Second, China wants to become a creator, not a copier, of intellectual property. In China it’s called “the iPhone problem”. China’s leaders bemoan their failure to produce their own Steve Jobs, like America. Look on the back of any iPhone or iPad. You’ll see the words, “Designed by Apple in California, Assembled in China”. The challenge for China is that making an iPhone costs about £4. Most of the rest of the £529 cost is Apple’s profit. China doesn’t take much of the pie.
Third, China needs to find a home for something like £100bn of foreign investment every year between now and 2020. Today, China only invests abroad at about the same level as Denmark. Over the next decade that’s going to change radically. You’ve heard of Made in China. Get used to “Owned by China”.
All this could mean some gigantic win-wins for us. We’re experts in building the “soft infrastructure” that China needs to create a safety net like ours. Our teaching hospitals are among the best in the world. We’re home to the some of the greatest insurance and pensions companies on the planet. Our legal system is world-renowned. We’ve an awful lot of knowledge to profitably share.
And as China’s consumer market blossoms, and even on a pessimistic scenario it will grow by $2 trillion between now and 2020, we need to use our membership of the world’s biggest free-trade club – otherwise known as the European Union – to knock down trade barriers for the sectors where we’re strong, especially financial services, high-tech engineering and world-leading brands. Businesses where Yorkshire is strong. What would be wrong with a little bit of self-interest in Europe?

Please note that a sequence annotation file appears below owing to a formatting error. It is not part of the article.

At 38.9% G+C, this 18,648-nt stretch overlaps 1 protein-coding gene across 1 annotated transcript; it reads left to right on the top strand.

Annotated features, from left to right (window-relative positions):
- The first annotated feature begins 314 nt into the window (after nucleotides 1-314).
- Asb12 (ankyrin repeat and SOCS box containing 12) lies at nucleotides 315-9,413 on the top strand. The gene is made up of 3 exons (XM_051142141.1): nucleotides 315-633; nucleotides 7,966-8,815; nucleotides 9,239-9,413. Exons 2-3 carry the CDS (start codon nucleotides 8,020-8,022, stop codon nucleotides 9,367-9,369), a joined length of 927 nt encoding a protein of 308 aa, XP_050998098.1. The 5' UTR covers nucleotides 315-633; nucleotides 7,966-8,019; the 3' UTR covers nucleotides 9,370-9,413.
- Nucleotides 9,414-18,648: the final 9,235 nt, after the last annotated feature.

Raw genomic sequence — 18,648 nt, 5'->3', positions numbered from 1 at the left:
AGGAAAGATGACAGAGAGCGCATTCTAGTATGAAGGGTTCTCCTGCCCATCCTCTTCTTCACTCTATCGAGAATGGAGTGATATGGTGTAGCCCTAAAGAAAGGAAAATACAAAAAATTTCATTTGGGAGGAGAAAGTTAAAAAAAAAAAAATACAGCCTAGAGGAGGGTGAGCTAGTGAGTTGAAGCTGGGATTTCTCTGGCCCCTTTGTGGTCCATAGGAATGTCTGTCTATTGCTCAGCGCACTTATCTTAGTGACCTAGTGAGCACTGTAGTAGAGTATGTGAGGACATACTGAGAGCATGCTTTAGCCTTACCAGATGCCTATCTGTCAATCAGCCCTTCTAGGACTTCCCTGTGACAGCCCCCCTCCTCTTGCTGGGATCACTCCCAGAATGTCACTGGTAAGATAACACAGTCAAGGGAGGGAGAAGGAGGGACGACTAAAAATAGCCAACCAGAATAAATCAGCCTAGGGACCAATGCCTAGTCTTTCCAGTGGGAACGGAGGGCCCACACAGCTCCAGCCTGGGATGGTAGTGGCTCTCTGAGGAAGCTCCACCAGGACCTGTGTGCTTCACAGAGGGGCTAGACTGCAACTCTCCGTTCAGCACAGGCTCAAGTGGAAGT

Next, England – and Yorkshire – is one of the most innovative places on earth. Yorkshire is home to some of the world’s greatest universities, helping to educate thousands of Chinese students.
We should be thinking much more strategically about how we interconnect Yorkshire’s hi-tech firms, investors, innovators and universities to the great growth hubs in China.
Consulting firm McKinsey forecasts that up to a quarter of world economic growth between now and 2025 – about £8 trillion – is going to be driven by just 242 cities in China. Do you know where they are? You need to. Region-to-region links are going to be the great growth zones of the new global economy.
Finally, I think we need to be making sure Yorkshire is one of China’s favourite places in the world to invest. Chinese investment in Britain is growing at a rapid pace. Last year saw a flurry of activity, with Chinese investment in Weetabix, Heathrow Airport and Thames Water. But China is not investing as much in Britain as elsewhere. We need to change that: our investment-starved economy needs it.
If we get all this right, it would make a huge difference to our economy. In
fact, if we tripled the growth of our exports to China we could add 0.5 per cent to GDP every year. Winning in China isn’t going to happen overnight or on its own.
This is not about a few more trade trips organised at late notice. It’s about a real national strategy – thought through for the long term.
The original article can be found here.